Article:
The industry also claims that it's far cheaper than its multilateral or military counterparts. ''We offer the ability to create a right-sized solution-which creates a cost savings right off the bat," says Taylor. By contrast, Brooks notes, ''NATO is insanely expensive; it's not a cost-effective organization. Neither is the [African Union]. Private companies would be much, much cheaper. When we compared their costs to most UN operations, we came up with 10 to 20 percent of what the UN would normally charge."
But while many would agree that there's an enormous need for the peacekeeping services that companies like Blackwater are willing and able to supply, that does not mean there's a market. ''The question isn't their operational ability," says David Isenberg, senior analyst at the British American Security Information Council, ''they've demonstrated an ability at least equivalent to a decently run UN operation. It's a question of political will."
As the industry is the first to admit, this political will remains elusive. ''The political dimension to this discussion is far more difficult than the tactical dimension," says Taylor. In 2003, a consortium of for-profit companies was formed to try to supplement the UN mission in Congo with everything from aerial surveillance to ''armed rapid deployment police." It was never adopted. Asked whether the UN's official position on using private security contractors has changed, UN spokesman Farhan Haq replied, ''The one-word answer is no."
Such an answer may suggest a reflexive discomfort with privatizing force. But it also represents some nuanced, widely shared concerns. The first, and most common, is accountability. And it isn't merely hypothetical, considering the alleged involvement of private contractors in the Abu Ghraib prison scandal, the recent conviction of the military contractor Custer Battles for government contract fraud in Iraq, and earlier, in Bosnia, the involvement of Dyncorp contractors in a forced prostitution ring.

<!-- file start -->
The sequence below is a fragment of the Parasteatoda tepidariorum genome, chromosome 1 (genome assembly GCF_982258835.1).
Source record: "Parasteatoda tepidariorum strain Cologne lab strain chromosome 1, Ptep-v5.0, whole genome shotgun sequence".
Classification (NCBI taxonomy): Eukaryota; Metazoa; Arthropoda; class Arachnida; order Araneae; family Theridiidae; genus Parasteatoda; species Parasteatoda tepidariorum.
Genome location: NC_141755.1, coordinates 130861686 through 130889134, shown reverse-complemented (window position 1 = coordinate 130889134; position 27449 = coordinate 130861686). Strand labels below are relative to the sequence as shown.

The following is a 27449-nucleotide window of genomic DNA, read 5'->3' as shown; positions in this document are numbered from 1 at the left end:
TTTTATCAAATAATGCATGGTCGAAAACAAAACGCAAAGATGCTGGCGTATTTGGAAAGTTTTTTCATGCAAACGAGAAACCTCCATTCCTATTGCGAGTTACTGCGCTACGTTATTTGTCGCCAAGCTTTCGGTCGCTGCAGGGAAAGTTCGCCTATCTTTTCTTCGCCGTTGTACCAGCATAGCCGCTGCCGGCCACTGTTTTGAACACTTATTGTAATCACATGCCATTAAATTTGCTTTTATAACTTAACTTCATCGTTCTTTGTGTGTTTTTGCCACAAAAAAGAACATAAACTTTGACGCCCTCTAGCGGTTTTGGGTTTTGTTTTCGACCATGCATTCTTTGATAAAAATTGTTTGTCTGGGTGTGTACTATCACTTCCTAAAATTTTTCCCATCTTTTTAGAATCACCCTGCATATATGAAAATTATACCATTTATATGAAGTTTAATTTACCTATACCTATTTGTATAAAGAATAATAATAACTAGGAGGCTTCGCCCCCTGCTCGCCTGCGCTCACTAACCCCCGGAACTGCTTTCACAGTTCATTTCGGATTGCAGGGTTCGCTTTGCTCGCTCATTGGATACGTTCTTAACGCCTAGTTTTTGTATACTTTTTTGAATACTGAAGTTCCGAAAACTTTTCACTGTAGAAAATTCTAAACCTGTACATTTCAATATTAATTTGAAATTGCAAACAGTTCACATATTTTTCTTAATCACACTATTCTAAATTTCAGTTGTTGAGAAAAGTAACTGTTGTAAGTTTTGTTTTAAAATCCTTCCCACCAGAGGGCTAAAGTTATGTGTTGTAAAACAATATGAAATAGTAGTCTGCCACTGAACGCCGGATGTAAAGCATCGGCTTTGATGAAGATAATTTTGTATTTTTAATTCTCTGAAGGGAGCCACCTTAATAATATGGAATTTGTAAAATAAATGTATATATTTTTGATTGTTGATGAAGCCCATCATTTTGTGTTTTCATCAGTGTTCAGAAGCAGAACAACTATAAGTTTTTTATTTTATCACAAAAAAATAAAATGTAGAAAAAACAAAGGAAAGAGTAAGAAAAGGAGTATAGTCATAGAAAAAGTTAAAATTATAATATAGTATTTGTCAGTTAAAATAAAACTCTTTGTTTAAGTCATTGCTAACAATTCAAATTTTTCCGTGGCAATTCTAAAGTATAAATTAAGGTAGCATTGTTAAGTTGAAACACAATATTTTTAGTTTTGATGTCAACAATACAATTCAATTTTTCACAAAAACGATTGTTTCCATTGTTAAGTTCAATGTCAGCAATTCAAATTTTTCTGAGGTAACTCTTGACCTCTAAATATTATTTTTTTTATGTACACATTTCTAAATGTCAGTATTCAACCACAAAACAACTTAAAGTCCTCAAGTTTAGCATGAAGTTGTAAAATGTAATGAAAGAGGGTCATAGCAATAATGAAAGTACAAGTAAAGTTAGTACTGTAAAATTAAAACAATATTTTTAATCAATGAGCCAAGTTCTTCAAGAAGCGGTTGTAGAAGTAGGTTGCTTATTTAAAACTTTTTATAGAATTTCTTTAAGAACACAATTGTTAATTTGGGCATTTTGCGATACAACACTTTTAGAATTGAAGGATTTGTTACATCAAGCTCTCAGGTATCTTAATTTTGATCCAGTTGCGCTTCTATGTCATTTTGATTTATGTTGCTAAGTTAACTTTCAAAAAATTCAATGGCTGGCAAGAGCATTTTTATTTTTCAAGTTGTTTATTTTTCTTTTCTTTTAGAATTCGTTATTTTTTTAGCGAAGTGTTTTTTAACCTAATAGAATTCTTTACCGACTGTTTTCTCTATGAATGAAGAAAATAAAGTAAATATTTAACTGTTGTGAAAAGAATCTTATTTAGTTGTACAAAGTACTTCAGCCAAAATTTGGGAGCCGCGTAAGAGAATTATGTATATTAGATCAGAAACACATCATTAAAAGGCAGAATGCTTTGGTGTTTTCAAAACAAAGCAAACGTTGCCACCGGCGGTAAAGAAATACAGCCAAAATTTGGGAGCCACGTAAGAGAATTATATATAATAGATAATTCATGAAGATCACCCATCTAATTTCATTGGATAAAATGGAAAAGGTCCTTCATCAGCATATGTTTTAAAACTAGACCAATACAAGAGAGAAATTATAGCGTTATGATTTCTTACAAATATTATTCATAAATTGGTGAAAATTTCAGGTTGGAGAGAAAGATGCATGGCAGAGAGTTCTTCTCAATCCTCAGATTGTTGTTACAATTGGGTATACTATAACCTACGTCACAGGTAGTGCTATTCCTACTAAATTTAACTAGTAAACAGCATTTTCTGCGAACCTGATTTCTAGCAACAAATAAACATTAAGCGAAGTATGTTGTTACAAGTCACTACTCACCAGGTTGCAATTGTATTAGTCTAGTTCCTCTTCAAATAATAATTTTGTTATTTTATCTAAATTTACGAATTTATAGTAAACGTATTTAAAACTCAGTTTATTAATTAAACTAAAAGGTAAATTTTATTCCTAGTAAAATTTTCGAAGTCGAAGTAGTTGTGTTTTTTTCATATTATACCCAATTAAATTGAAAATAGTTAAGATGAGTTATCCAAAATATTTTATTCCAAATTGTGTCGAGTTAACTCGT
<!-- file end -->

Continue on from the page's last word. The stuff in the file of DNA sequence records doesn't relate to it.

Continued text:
''There are some legitimate reasons to be skeptical," allows Isenberg. ''How do you ensure oversight, compliance with international humanitarian law, follow the rules of warfare, rules of engagement, comply with the Geneva Conventions, and the whole bureaucratic panoply of rules that come into play?" Particularly when you're trying to preserve fast, flexible, and inexpensive deployment.
Compounding the problem of accountability is the fact that private companies are of course not just out to save the world, but to make money. Assuming an industry made up of rational actors, eager to maximize profits, can loyalty to a particular firm-or a particular client-be maintained? Can standards? What happens when there are conflicts of interest? The industry claims that it would only accept contracts from legally recognized bodies, but what if this body were an unsavory regime?
Without uniform regulation of the private military industry, the answers to these questions largely depend on one's faith in the market's power to encourage good behavior. As Kinsey sees it, the industry actually takes corporate responsibility quite seriously. ''It's not because the companies are being altruistic," he says. ''It's beneficial in the long term for them to conduct themselves responsibly."
More fundamentally, many believe that the international community has a special responsibility to take on problems such as Darfur-and that outsourcing humanitarian interventions to the private sector is just another way of sidestepping the hard political debates that should take place in public.
But the abstract ideal of an engaged international community might seem a rarefied consideration in light of the realities on the ground.
''This came up a long time ago. People were saying that if we use private sector in the Congo, the international community will never get its act together," says industry spokesman Doug Brooks. ''But that was 3 million dead Congolese ago. The international community isn't going to wake up no matter how many people you kill. I think that it would be a good idea for the international community to get its act together. But we've got to find another way."
Rebecca Ulam Weiner is a fellow at the Belfer Center for Science and International Affairs at the Kennedy School of Government at Harvard University.